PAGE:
Is it true? Do the most creative people generate ideas straight out of their heads without any outside help? That's what most people would tell you. But the reality is that the best innovators boost their creative output with the help of structured tools like patterns and even technology.
David Pogue wrote a brilliant article in Scientific American titled, "Should Artists Reveal How Much They Let Technology Make Creative Choices?" He cites numerous examples of how artists and entertainers use various types of aides to create their masterpieces. From the article:
Apple's GarageBand program for Mac computers lets you create fully orchestrated “compositions” just by dragging tiles into a grid. Everything sounds great, whether or not you know anything about rhythm, pitch or harmony. At the time of GarageBand's introduction, its product manager told me that even if the program semiautomates the composition process, it still gives people a taste of the real thing. It could inspire a novice to learn music, maybe take up an instrument.
Agreed. But how can we gauge artists' talent without knowing how much of the work was theirs? Should it affect how much we pay for their output? And what about when commercial musicians use GarageBand to produce their tracks—as Oasis and many indie bands have done?
Everyone knows that technology assists almost every creative endeavor these days, from the moment a four-year-old drips paint onto a turntable to make spin art. We also are aware that Hollywood uses computers for its special effects and that most pop songs are Auto-Tuned and pitch-corrected. But in those cases, the audience is in on the fact that machinery has helped out.
It's not the same thing when technology's assistance is concealed from us and is credited to the human. That's why lip-synching at live concerts is still controversial and why athletes are disqualified for secretly using drugs or other performance enhancements. Disclosing when our creative works have come from canned parts isn't just important for intellectual honesty; it would also make a better barometer for the rising tide of robots entering creative fields. (If you hadn't heard, robots are now capable of composing chorales and painting portraits.)
These days even professional musicians, artists and performers can substitute an on/off switch for human talent. Shouldn't the public know which is which?”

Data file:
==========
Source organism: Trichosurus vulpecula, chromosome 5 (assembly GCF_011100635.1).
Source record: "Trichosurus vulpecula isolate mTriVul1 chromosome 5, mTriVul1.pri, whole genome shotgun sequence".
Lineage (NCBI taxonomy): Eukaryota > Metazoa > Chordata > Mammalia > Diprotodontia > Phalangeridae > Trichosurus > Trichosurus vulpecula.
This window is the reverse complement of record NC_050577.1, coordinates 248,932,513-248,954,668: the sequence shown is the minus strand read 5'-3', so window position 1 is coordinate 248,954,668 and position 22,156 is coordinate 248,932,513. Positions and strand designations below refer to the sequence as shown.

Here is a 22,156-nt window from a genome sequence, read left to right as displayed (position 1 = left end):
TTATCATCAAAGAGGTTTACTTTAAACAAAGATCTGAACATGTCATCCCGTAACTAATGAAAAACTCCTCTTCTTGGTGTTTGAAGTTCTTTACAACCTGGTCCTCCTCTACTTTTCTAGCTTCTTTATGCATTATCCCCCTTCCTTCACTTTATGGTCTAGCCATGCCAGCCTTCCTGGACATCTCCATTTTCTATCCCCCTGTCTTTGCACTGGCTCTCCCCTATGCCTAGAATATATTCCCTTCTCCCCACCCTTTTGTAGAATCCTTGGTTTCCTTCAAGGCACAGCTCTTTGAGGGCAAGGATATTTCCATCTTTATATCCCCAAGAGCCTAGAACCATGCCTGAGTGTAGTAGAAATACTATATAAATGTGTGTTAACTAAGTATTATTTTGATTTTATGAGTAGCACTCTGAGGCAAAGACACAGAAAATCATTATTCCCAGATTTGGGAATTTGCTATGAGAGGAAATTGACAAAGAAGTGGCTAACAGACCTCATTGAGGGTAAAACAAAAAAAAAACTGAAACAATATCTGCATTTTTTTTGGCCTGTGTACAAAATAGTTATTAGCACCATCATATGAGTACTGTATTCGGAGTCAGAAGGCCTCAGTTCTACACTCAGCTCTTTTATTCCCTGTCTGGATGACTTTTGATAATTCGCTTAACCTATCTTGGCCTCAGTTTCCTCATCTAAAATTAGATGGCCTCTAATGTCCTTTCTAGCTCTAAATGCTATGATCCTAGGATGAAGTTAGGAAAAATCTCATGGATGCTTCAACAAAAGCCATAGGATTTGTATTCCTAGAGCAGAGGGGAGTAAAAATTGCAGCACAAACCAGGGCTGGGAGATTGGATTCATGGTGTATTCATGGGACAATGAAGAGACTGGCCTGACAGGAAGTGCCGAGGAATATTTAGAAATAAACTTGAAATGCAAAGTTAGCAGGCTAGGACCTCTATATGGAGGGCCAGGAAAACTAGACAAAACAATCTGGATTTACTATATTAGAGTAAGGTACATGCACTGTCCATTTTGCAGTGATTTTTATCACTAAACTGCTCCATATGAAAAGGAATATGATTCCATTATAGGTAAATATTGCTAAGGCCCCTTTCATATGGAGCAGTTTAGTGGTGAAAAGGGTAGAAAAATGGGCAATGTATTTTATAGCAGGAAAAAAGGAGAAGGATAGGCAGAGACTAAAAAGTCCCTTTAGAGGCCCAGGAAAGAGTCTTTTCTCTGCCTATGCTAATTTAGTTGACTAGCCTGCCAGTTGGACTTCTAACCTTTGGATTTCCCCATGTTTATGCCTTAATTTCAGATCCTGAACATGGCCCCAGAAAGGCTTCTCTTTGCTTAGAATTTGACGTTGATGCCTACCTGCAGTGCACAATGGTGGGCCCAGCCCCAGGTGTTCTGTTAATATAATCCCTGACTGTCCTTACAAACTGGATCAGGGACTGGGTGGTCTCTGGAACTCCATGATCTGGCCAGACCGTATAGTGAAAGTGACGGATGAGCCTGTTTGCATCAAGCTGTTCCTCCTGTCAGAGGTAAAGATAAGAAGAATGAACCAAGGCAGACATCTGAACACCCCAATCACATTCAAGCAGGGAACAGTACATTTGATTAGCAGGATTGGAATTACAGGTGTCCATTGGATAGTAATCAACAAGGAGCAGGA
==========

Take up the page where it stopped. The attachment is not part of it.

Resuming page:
David's point about whether the public should know is well-taken. But in the grand scheme things, what matters most is how humans can elevate their creative output. Extensive research has shown structured approaches do more to boost creative output than to limit it. For thousands of years, inventors have embedded five simple patterns into their inventions, usually without knowing it. These patterns are the "DNA" of products that can be extracted and applied to any product or service to create new-to-the-world innovations. Using these patterns is no different than using a human-engineered technology. The technology has within it the wisdom of its creator that is then transferred to others to boost their creativity.
Humans have evolved to create. Stepping on the shoulders of others, be it through a technology or a pattern, is our next evolutionary path.
The United States Postal Service has just released a “first-of-its-kind” stamp that changes appearance when you touch it. What has inspired this small nugget of innovation? The August 21 total eclipse of the sun. It will be the first total eclipse to be seen in the U.S. mainland since 1979. Even more, a total eclipse has not traveled the entire span of the United States since 1918. Since millions of people hope to witness this historic event, the
USPS decided to commemorate it with a Forever Stamp.
It just so happens that this newly issued stamp is a great example of the Attribute Dependency technique - one of the five innovation methods that make up Systematic Inventive Thinking (SIT). Attribute Dependency works by creating (or breaking) a dependency between two attributes of a product or its environment. The Total Eclipse of the Sun Forever Stamp works in this way as the picture on the stamp changes when one rubs their thumb over it.
According to the United States Postal Service:
The stamp image is a photograph taken by astrophysicist Fred Espenak, aka Mr. Eclipse, of Portal, AZ, that shows a total solar eclipse seen from Jalu, Libya, on March 29, 2006.
In the first U.S. stamp application of thermochromic ink, the Total Eclipse of the Sun Forever stamps will reveal a second image. Using the body heat of your thumb or fingers and rubbing the eclipse image will reveal an underlying image of the Moon (Espenak also took the photograph of the Full Moon). The image reverts back to the eclipse once it cools.
The stamp is a great example of how SIT methods can be applied to any product, great or small. And, anyone can learn to create by utilizing these innovative methods, including you! If you would like to get the most out of the Attribute Dependency Technique, follow these steps:
- List internal/external variables.
- Pair variables (using a 2 x 2 matrix)
- Create (or break) a dependency between the variables.
- Visualize the resulting virtual product.
- Identify potential user needs.
- Modify the product to improve it.